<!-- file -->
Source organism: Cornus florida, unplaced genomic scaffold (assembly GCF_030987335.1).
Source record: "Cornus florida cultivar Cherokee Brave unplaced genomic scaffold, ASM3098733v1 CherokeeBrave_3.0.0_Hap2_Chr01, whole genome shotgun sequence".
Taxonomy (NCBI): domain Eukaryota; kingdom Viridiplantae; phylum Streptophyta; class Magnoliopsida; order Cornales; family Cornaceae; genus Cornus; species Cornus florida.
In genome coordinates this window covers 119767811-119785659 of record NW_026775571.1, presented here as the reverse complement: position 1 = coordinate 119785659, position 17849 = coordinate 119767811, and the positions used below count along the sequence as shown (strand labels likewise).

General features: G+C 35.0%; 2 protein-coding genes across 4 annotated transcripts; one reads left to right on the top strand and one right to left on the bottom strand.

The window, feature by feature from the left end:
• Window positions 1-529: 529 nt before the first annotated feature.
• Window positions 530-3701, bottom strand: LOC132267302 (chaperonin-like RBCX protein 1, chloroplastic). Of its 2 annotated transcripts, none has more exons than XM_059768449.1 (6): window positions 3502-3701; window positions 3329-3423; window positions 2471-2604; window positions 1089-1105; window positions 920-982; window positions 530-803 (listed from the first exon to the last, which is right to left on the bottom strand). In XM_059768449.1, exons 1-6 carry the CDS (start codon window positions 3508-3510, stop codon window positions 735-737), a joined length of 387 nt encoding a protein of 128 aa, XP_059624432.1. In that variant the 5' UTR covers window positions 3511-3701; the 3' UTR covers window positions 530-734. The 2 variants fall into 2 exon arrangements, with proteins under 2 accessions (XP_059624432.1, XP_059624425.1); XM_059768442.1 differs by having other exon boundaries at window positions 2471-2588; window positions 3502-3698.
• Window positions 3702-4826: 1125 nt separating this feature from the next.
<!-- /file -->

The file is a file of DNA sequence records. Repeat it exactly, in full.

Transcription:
Source organism: Cornus florida, unplaced genomic scaffold (assembly GCF_030987335.1).
Source record: "Cornus florida cultivar Cherokee Brave unplaced genomic scaffold, ASM3098733v1 CherokeeBrave_3.0.0_Hap2_Chr01, whole genome shotgun sequence".
Taxonomy (NCBI): domain Eukaryota; kingdom Viridiplantae; phylum Streptophyta; class Magnoliopsida; order Cornales; family Cornaceae; genus Cornus; species Cornus florida.
In genome coordinates this window covers 119767811-119785659 of record NW_026775571.1, presented here as the reverse complement: position 1 = coordinate 119785659, position 17849 = coordinate 119767811, and the positions used below count along the sequence as shown (strand labels likewise).

General features: G+C 35.0%; 2 protein-coding genes across 4 annotated transcripts; one reads left to right on the top strand and one right to left on the bottom strand.

The window, feature by feature from the left end:
• Window positions 1-529: 529 nt before the first annotated feature.
• Window positions 530-3701, bottom strand: LOC132267302 (chaperonin-like RBCX protein 1, chloroplastic). Of its 2 annotated transcripts, none has more exons than XM_059768449.1 (6): window positions 3502-3701; window positions 3329-3423; window positions 2471-2604; window positions 1089-1105; window positions 920-982; window positions 530-803 (listed from the first exon to the last, which is right to left on the bottom strand). In XM_059768449.1, exons 1-6 carry the CDS (start codon window positions 3508-3510, stop codon window positions 735-737), a joined length of 387 nt encoding a protein of 128 aa, XP_059624432.1. In that variant the 5' UTR covers window positions 3511-3701; the 3' UTR covers window positions 530-734. The 2 variants fall into 2 exon arrangements, with proteins under 2 accessions (XP_059624432.1, XP_059624425.1); XM_059768442.1 differs by having other exon boundaries at window positions 2471-2588; window positions 3502-3698.
• Window positions 3702-4826: 1125 nt separating this feature from the next.